The false teeth were discovered after he travelled to the emergency room because he was using difficulty swallowing.
A medical journal is reporting that the case of a 72-year-old British person whose partial dentures allegedly got stuck in his throat during surgery and weren’t discovered for eight days.
The person went to the emergency room because he had been using difficulty swallowing and was coughing up blood. Doctors ordered a torso x ray, recognized him and shipped home with antibiotics and steroids.
The way that it happened isn’t exactly clear, but a halfdozen previous cases have been recorded of dentures moving astray as operative patients were able to sleep.
Placing a tube at someone’s airway could push things where they do not be long, said Dr. Mary Dale Peterson, an anesthesiologist at Driscoll Children’s Hospital in Corpus Christi, Texas.
Besides dentures, retainers, loose teeth and tongue piercings could create problems, said Peterson, who is president elect of the American Society of Anesthesiologists. In front of a kid’s surgery, she’ll pull a very loose tooth and also tell the individual to expect a call from the tooth fairy. “we are able to make a wonderful match of this ”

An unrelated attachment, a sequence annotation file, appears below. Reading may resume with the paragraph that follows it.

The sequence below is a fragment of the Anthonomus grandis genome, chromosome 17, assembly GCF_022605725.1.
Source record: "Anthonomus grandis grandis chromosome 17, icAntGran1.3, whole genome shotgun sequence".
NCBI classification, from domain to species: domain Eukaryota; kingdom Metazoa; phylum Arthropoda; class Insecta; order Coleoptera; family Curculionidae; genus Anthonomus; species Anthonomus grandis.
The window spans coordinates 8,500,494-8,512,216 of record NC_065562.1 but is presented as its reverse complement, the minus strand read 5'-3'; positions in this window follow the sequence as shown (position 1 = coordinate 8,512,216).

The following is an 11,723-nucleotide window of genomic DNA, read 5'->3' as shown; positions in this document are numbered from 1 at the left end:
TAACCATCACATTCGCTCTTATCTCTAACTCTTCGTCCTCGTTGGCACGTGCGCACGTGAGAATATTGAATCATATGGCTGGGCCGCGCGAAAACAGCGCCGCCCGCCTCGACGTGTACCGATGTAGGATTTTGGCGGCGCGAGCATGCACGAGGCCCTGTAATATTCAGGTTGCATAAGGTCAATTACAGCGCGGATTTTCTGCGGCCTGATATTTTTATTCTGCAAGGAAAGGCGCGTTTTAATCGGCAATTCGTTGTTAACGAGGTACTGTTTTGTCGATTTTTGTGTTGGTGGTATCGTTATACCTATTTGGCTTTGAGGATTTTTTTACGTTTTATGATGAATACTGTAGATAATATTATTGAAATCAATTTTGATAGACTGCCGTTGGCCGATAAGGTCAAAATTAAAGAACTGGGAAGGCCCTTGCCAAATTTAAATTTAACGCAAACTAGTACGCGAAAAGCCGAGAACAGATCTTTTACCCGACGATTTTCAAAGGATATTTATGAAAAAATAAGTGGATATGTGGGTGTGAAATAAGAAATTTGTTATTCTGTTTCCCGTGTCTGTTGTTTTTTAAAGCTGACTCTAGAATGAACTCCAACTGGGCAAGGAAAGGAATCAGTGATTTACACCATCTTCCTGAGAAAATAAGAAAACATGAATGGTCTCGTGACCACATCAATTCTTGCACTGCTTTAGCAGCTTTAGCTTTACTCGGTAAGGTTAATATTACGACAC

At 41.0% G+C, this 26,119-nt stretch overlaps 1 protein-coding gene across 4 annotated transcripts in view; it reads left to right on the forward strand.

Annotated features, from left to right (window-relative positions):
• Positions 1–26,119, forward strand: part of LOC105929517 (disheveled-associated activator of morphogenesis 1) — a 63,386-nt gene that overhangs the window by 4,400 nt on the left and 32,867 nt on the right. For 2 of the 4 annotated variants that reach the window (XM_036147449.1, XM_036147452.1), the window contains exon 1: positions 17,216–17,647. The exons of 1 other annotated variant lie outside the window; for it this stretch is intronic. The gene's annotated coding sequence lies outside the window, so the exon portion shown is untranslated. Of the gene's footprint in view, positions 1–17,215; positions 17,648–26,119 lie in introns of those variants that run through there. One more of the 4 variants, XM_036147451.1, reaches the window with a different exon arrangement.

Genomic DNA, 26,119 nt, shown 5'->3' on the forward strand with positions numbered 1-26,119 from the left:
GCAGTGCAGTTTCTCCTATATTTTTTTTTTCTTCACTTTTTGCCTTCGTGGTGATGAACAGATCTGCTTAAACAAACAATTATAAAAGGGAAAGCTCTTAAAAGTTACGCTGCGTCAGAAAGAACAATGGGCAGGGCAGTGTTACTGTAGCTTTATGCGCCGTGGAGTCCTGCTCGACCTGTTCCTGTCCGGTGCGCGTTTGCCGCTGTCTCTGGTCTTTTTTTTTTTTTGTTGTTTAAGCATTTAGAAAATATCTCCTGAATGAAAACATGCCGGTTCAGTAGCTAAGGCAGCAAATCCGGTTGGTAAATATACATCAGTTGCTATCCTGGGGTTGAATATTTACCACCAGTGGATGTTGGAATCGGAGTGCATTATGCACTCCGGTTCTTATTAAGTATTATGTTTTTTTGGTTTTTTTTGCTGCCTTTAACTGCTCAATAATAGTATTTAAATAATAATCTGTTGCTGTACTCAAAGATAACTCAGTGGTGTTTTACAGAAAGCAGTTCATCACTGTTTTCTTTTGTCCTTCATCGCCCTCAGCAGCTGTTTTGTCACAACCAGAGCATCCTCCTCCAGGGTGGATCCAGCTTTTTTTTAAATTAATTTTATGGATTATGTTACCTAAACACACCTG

From the case, following the dentures were removed, the person had several bouts of bleeding which required more surgery before he recovered. The diary article didn’t identify the man or a medical facility involved.
What may be learned from this situation? Health practitioners need to listen closely to their patients and build a timeline of what happened instead of relying heavily on tests and scans, said Dr. Rui Amaral Mendes, an associate editor of BMJ Case Reports, which published the newspaper Monday.
For their own part, patients should tell their doctors about oral problems before surgery, said Mendes, an oral surgeon at Case Western Reserve University at Cleveland. That includes dentures, blisters and serious gum disease. Loose teeth can be knocked down the throat if tubes have been put in the tooth.